The City of Beirut: A Socio-Economic Survey

The City of Beirut: A Socio-Economic Survey

The City of Beirut: A Socio-Economic Survey

The City of Beirut: A Socio-Economic Survey

Excerpt

This study of the city of Beirut by the Economic Research Institute of the American University of Beirut is intended primarily as a means of collecting some basic socio-economic information, and for training students and government employees in survey methods. It is the first in a series of similar studies of Arab cities which the Institute hopes to undertake. The Institute believes that by investigating Arab cities and providing useful socio-economic data in this field it is fulfilling a badly needed function. Previous studies of Arab communities have been largely anthropological and non-quantitative. Moreover, there is a tradition in international agencies as well as research foundations that the peasant should be the focus of attention of socio-economic studies. This attitude is an unbalanced one. In many Middle Eastern countries the urban population is very substantial. In Lebanon it is larger than the rural. Moreover, urban populations wield an influence far out of proportion to their numbers. Two important sectors of Arab populations deserve a great deal more study. One is the urban working classes which are a very important source of social dynamics. These classes are typically underprivileged and must be reckoned with in the future development of Arab countries. A second urban group is the growing middle class which is gradually moving into a position of power. At any rate, political and economic change now finds its focus in Arab cities and, most likely, will continue to do so, at least for some time.

It was initially believed that funds existed for a sample of 4,000, and this figure was set as the initial target. It was expected, however, that the figure might be cut to a lower number if it was found that a smaller sample would be sufficient. This was realized inadvertently when costs were found to be much higher than expected; only 2,260 contacts were then made, of which 1,903 were residential and thus includable.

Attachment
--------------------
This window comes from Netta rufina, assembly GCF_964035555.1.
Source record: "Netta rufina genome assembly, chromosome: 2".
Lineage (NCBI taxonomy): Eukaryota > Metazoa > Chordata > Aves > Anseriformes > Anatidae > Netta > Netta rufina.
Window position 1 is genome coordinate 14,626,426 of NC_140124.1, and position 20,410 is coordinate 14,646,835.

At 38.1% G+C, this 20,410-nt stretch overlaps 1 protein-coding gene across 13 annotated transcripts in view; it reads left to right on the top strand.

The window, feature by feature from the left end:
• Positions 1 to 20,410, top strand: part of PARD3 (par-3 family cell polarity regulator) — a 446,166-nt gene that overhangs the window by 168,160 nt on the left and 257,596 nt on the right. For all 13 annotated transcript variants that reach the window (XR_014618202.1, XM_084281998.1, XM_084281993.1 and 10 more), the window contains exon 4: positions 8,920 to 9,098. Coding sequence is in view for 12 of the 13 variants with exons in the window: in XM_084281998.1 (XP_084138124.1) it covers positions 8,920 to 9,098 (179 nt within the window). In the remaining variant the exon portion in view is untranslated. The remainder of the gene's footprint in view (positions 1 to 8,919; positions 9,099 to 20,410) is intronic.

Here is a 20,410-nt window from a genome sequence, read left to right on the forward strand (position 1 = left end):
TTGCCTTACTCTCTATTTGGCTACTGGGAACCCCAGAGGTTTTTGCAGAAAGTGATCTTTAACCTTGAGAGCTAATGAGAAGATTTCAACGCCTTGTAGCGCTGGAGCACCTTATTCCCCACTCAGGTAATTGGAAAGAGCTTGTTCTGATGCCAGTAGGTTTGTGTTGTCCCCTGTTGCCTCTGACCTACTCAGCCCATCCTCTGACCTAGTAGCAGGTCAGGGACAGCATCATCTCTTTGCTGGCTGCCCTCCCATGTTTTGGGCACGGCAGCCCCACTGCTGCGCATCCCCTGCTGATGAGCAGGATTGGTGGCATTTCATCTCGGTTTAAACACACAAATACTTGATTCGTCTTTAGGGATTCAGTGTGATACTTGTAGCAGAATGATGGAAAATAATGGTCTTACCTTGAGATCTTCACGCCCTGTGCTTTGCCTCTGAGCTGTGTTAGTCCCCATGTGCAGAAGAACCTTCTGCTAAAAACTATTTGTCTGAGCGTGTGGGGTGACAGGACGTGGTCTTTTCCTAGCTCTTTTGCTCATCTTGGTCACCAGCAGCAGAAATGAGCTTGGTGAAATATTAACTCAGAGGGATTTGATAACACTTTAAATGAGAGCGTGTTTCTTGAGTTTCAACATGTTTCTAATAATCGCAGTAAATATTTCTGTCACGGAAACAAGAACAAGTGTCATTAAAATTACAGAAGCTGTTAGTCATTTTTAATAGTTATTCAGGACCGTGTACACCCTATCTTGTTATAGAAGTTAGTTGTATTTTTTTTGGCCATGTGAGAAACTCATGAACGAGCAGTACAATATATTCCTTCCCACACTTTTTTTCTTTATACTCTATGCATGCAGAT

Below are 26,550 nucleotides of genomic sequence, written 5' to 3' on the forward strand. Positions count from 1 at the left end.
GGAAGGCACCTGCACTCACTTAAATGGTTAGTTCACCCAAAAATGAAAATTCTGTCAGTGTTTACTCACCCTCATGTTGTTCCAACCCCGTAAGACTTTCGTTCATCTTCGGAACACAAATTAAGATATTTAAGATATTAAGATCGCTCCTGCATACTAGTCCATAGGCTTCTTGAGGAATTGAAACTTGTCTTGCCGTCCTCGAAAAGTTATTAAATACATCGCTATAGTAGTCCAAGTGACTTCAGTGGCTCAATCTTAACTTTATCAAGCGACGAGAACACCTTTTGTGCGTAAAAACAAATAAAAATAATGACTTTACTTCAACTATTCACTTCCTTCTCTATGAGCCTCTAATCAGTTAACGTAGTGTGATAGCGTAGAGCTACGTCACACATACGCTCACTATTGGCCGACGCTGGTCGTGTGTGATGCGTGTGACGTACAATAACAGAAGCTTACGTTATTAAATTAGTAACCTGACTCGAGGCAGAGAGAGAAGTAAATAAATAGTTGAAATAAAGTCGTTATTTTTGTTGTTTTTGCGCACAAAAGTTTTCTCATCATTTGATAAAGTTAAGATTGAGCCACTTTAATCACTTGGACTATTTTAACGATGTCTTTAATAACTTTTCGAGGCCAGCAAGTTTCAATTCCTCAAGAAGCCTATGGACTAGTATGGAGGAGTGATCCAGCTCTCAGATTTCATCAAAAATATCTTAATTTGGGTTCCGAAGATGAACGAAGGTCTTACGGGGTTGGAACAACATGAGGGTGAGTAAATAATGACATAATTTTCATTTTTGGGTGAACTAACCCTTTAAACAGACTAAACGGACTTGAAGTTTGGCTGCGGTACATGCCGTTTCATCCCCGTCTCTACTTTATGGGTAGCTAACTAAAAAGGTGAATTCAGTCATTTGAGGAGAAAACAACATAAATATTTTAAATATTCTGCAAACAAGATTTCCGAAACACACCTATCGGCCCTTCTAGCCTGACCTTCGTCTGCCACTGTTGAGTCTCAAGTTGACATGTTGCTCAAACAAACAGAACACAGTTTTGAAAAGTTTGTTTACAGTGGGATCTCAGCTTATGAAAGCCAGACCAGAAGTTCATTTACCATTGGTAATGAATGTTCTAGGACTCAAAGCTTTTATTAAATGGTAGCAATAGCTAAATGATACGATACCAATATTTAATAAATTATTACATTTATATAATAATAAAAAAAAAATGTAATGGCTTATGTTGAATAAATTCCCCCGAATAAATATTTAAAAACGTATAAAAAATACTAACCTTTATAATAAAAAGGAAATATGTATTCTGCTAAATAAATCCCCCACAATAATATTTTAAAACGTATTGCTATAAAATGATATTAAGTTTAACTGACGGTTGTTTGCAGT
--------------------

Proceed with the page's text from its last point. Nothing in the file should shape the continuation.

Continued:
After conferences with Mr. Mustapha Nsuli, at that time Director of the Statistical Office and now Director General of the Ministry of National Economy, and Mr. Nadim Harfouche, Director General of the Ministry of Social Affairs, it was agreed by all concerned that the best sponsorship would be that of the Ministry of Social Affairs. The reason for this was two-fold. First, it was believed that people were more likely to respond to enumerators armed with credentials from the Ministry of Social Affairs than from any other branch of the government except possibly the Ministry of Health, which was not concerned. It was known to be very important that people know that the government was not investigating them as persons, but that the families interviewed had been chosen as representatives of Beirut's population. This is why no names were taken and, as a result, there is no possibility that any agency or individual, governmental or private, will have information from the survey which is associated with any specific family in the city. The second reason was equally important. The Institute had been convinced in talks with Mr. Harfouche that he was seriously interested in collecting information relative to the welfare of the population on which he could base recommendations for governmental action. Both Mr. Nsuli and Mr. Harfouche did all in their power to assist the project. They represent the best type of Arab civil servants. It was a pleasure to work with them. Their help was invaluable from the construction of the schedule to the publication of the results. From January to June 1952 employees of the Service de Statistique Générale revised a 1941 map of Beirut made by the French. Buildings and streets were mapped. The finished map constituted a frame for the survey from which the sample was drawn.

The drawing up of the schedule was entrusted to Professor Charles W. Churchill. Each . . .

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